Very interesting article. Keep up the good work. See you soon.
    ari

  6. You are mentioning Battle of Kosovo happened in the year 1212. The actual date is 15. 06. 1389 in julian calendar, or in gregorian 28.06.1389. 
    Battle of Kosovo is very important day of serbian history and the date is engraved in our hearts and minds. You can compare this date to the date when armenian genocide started. Those who understand the importance of this battle to serbian nation, will understand why are we making this much noise about todays situation in Kosovo, which we consider as a cradle of nation.

    In the battle Armenians came with turkish army as vazals, but when they have seen the ortodox crosses on our flags,they flee to our side. The rest of armenians that survived this battle went to woods around city Sokobanja and build monastery which is called Jermencic (little armenian), which stand till now days.

    But you were very right telling that armenians first came in touch with Serbia around beggining of 13 century. Sveti Sava (Saint Sava) is a name of the men who decline his right to trone as the oldest son, to became the first archbishop of Serbia, builder of many monasteries and schools. He is among our biggest saints.
    In the year 1218 he went to Armenia. He was charmed with the beauty of armenian monasteries so much, that he did bring armenian builders to Serbia where  they build monastery Vitovnica. In the wall of the monastery there is a text in stone made half in serbian,half in armenian.
    For all my armenian brothers
    Ivan

  7. avatar Raffi Boyadjian // July 25, 2009 at 3:40 am // Reply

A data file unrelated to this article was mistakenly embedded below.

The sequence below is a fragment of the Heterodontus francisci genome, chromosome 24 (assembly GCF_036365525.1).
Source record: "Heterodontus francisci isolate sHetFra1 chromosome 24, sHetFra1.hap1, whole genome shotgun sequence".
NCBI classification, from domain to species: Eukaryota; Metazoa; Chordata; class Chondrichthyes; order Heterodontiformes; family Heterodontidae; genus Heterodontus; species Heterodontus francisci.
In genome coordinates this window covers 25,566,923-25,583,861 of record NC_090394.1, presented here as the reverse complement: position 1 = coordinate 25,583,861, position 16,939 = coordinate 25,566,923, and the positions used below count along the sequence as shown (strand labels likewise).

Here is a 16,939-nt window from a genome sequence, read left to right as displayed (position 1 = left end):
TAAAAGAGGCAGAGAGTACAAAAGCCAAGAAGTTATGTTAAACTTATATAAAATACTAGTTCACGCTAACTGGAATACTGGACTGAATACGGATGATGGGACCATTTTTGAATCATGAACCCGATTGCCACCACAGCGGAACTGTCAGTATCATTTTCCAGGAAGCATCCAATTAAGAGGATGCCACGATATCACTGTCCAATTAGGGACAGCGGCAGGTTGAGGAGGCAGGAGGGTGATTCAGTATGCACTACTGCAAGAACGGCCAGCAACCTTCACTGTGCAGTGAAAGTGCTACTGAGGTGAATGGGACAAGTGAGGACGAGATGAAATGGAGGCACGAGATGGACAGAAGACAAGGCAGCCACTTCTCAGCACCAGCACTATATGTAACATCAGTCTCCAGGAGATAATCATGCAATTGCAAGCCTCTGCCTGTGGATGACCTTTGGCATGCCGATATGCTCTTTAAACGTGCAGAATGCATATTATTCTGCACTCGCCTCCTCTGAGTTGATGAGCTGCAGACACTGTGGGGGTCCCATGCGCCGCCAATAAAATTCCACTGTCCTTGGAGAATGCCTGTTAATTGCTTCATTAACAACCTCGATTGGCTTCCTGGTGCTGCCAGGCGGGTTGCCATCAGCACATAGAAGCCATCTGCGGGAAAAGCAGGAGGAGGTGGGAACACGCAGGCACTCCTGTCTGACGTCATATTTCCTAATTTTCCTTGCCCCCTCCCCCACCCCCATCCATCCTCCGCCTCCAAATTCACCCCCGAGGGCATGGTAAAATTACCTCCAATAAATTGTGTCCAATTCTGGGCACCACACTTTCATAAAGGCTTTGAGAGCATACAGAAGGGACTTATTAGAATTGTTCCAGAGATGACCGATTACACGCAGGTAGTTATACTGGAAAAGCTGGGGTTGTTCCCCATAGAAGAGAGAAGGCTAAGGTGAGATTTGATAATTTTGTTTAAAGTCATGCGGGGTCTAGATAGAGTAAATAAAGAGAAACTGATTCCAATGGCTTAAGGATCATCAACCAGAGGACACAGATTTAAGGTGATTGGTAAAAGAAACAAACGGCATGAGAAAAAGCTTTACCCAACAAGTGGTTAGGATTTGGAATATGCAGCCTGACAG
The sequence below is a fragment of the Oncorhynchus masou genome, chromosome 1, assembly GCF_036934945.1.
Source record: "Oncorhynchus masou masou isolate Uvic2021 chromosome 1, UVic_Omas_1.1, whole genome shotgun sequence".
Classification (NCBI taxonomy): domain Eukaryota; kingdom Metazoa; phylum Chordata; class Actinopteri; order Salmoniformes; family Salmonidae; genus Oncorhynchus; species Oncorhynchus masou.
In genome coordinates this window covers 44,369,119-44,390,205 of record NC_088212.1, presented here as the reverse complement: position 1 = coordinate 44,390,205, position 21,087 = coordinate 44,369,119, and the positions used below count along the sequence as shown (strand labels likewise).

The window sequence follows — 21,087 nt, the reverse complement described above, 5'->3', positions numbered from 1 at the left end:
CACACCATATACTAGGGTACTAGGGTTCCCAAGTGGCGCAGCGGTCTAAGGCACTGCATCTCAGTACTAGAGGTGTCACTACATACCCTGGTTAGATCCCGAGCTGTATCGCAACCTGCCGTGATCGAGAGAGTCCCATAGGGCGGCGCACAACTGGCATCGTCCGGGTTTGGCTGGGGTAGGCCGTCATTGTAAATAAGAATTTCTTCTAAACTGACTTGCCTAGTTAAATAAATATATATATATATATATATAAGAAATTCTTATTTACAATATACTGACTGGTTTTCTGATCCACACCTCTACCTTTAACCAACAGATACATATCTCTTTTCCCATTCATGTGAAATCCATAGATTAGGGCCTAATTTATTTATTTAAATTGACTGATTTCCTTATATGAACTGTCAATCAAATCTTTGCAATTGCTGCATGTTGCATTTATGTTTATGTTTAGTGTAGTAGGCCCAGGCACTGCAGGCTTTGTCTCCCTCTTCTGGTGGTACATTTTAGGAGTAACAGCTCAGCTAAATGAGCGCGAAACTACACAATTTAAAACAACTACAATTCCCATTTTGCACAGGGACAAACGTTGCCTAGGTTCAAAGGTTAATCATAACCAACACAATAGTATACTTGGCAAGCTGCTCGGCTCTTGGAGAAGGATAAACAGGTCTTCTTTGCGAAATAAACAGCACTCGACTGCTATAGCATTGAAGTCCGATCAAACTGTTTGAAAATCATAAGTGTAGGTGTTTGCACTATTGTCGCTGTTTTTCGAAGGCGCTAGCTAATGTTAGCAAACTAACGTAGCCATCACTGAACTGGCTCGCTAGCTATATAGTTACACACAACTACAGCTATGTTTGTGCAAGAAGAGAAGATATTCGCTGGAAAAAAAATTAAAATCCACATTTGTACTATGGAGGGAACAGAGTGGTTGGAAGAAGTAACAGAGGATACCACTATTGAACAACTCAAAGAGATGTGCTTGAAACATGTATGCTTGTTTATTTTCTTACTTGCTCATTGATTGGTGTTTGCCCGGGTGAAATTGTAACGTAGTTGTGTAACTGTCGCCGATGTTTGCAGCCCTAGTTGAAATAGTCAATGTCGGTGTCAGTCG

Hi bedo it’s Raffi Gacia’s brother, nice article, goodluck with your job.

  8. avatar Andreea Araxi Sarchisian // August 2, 2009 at 5:41 am // Reply

    Dear Bedo:
    I was forwarded the Armenian Weekly link by a relative in New York (from the Tehlirian lineage).   I was astonished at your article.  Bravo!  My mother is a Der Ghazarian.  From your article, Rostom is my mother’s cousin.  A year ago, I found his sister who lives in Valjevo and also contacted Soghomon’s son Vasken who is in Serbia.   I grew up with pictures and stories about them.    I would like to receive more information about your visit. 

     I visited Kemah’s Vari Pakarij village near Erzngan in April 2006  where Der Ghazarians and Tehlirian’s were born. Through the family tree, we found that the Der Ghazarian’s and Tehlirian’s were really the same blood family who took on different last names due to destiny like reason’s.   I saw the remains of the Armenian Church, came home with soil and have since kept touch with one of Soghomon’s sons Zaven who lives in California.  I will be happy if you can contact me so that we can complete this beautiful journey you have been on.

    Shad Shnorhagal Em,

    AA Sarchisian

  9. avatar krikor berberian // October 22, 2009 at 4:15 pm // Reply

    gouzeyi aytselel serbian paits ge medadzeyi yete bidi garenam poker hayasdanme shinel im harazad haeroves  pavaganer ge pendreyi hayer yev cheyi kednar paits vertchabes ke yev at houysovem vor bidi hantebim hayoume vor gertsken verej ge hosi  ourakh menank hay menank mayr lezoun chi moranank

  10. I like the Serbs, they are great people. Unfortunately their government kisses NATO’s behinds – the same NATO that bombed Belgrade – and betrays their people. Boris Tadic is a scumbag.

  11. avatar zaven der hazarian // June 26, 2010 at 12:00 pm // Reply

    Sireli Hayrenagicner,
    Take my regards from Valjevo, Serbia.
    Sirov,
    Zaven

  12. The hatred for Turks sticks two nations like a cement huh :-)

  13. avatar Branko The Great Serb // December 8, 2011 at 3:33 am // Reply

    Armenian-Serbian brotherhood forever.On the Balkan we Serbs pay the price in blood,because we are proud orthodox and during 1991-1995 end even today we fight with
    islam and mujahedins in Bosnia (Republika Srpska) an on our holy land Kosovo and Metohija.Dear Armenian brothers we will never give up.
    For all my Armenian brothers.
    VIVA ORTHODOXIA